Syllis

Aguado, Teresa, Martín, Guillermo San & Ten, Harry A., 2008, Syllidae (Annelida: Polychaeta) from Indonesia collected by the Siboga (1899 – 1900) and Snellius II (1984) expeditions, Zootaxa 1673, pp. 1-48: 39-41

publication ID

http://doi.org/ 10.5281/zenodo.180233

persistent identifier

http://treatment.plazi.org/id/D24A2A37-FFBC-FFF8-5894-E7A5E4A40CA0

treatment provided by

Plazi

scientific name

Syllis
status

 

Syllis   sp. 1

Fig. 19 View FIGURE 19

Material examined. 1 spec. ZMA V.Pol. 1993 (as Syllis zonata   ), Indonesia, Maluku, Kur Isl., anchorage off Kilsuin, coral, dredge, 20–45m, Siboga Expedition, Sta. 250, 6/ 7 Dec. 1899.

Description. Specimen incomplete, 12.5 mm long, 0.4 mm wide, with 91 segments. Body circular in cross-section, ventrally flattened. Strongly pigmented dark red. Prostomium wider than long, no visible eyes.

Median antenna inserted on middle of prostomium, longer than combined length of prostomium and palps, with 26 articles. Lateral antennae inserted anteriorly, longer than median antenna, with 32 articles. Palps broad, fused at base with distinct median groove, slightly longer than prostomium. Peristomium partially covering prostomium ( Fig. 19 View FIGURE 19 A). Dorsal tentacular cirri slightly longer than lateral antennae, with 32–45 articles, ventral ones shorter, with 28 articles. Dorsal cirri alternating in length, longer ones with about 45 articles and shorter ones with 22. Articles of anterior dorsal cirri shorter than those of posterior-most dorsal cirri. Cirrophores present on all parapodia. Ventral cirri inserted proximally, conical, not extending beyond parapodia. Parapodia triangular, with pre- and postchaetal lobes similar in length ( Fig. 19 View FIGURE 19 F). Anterior chaetigers with five to eight compound heterogomph chaetae. Blades bidentate (ca. 25–30 µm) with spines on margin ( Fig. 19 View FIGURE 19 B). Midbody parapodia with five to six compound chaetae. Blades shorter than those of anterior chaetigers (ca. 20–25 µm), bidentate, both teeth similar in size and length, spines on margin. Shafts with distal spines ( Fig. 19 View FIGURE 19 C). Posterior parapodia with six compound chaetae, equal in length to blades from midbody chaetigers. Blades bidentate with both teeth similar in size and length, with long marginal spines. Shafts with distal spines ( Fig. 19 View FIGURE 19 E). One simple dorsal chaeta in posterior chaetigers, straight, with subdistal, short projection ( Fig. 19 View FIGURE 19 D). Ventral simple chaetae not seen. Four aciculae in anterior parapodia, three straight and blunt and one curved ( Fig. 19 View FIGURE 19 G). Posterior parapodia with two pointed aciculae ( Fig. 19 View FIGURE 19 H), one of them protruding beyond parapodia. Pygidium missing. Pharynx long, similar in length to proventricle, extending through 12 segments, with anterior conical tooth. Proventricle long, extending through 11 segments, with about 39 cell-rows ( Fig. 19 View FIGURE 19 A).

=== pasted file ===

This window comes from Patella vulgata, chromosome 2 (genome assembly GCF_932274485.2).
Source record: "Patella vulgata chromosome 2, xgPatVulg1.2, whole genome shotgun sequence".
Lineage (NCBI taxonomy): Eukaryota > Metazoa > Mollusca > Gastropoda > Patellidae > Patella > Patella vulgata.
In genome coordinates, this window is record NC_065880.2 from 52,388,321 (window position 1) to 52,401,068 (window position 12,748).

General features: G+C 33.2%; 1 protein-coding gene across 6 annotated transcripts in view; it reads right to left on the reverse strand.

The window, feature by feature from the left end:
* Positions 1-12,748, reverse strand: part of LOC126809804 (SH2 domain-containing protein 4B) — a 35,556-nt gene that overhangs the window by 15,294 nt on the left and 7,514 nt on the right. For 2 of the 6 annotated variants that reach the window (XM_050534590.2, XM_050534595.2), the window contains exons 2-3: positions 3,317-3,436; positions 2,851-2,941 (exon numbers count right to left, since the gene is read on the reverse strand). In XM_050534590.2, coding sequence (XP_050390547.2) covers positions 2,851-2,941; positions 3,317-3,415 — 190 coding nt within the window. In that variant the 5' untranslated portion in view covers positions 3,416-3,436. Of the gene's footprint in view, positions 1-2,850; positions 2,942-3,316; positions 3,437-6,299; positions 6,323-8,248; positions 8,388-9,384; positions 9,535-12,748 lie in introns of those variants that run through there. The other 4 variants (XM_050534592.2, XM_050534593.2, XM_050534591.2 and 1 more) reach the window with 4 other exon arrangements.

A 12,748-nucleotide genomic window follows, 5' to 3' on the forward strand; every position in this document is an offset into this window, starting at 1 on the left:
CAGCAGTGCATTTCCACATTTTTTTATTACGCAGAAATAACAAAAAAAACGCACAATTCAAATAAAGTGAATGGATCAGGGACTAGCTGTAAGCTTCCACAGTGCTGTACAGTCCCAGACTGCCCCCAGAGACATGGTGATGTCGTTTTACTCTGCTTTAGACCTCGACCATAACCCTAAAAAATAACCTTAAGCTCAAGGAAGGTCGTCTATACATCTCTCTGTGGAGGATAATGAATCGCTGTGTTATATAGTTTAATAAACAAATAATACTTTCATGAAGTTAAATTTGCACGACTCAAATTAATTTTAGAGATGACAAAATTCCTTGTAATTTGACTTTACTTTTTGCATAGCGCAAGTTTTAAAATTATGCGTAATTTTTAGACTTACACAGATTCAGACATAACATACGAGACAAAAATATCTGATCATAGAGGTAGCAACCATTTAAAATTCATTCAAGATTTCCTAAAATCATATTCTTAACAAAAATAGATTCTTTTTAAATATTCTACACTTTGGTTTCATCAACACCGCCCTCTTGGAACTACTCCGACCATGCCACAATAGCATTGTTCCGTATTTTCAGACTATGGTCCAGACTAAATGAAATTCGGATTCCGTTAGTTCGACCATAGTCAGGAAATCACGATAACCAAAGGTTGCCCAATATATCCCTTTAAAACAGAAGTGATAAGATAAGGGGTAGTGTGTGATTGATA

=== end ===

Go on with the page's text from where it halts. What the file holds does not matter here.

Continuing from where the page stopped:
Remarks. There are other taxa with long cirri alternating in length and similar chaetae. This specimen is most similar to Syllis lutea   , but the blades of its midbody and posterior compound chaetae show a proximal tooth considerably wider than the distal one, the spines of the blades are longer and curved, and as long as the proximal tooth ( Hartmann-Schröder, 1960, Licher, 1999). In Syllis   sp. 1, blades of compound chaetae do not have a proximal tooth wider than the distal one and the distal spines, although long, are never as long as the secondary tooth. Similar differences exist between Syllis   sp. 1 and S. glarearia   . Blades of compound chaetae in S. glarearia   also have a wide and long proximal tooth and long spines, of which at least one or two are as long as the proximal tooth. Moreover, S. glarearia   has bidentate simple dorsal chaetae, unidentate as present in S. sp. 1 ( Westheide, 1974, Licher, 1999). In Syllis jorgei San Martín & López, 2000   (Mediterranean Sea) the long spines of the blades are longer than the distal teeth ( San Martín & López, 2000; San Martín, 2003). The absence of eyes in this species may be a result of the time spent in alcohol. Identification to species is not possible given its condition.

Distribution. Indonesia.

ZMA

Universiteit van Amsterdam, Zoologisch Museum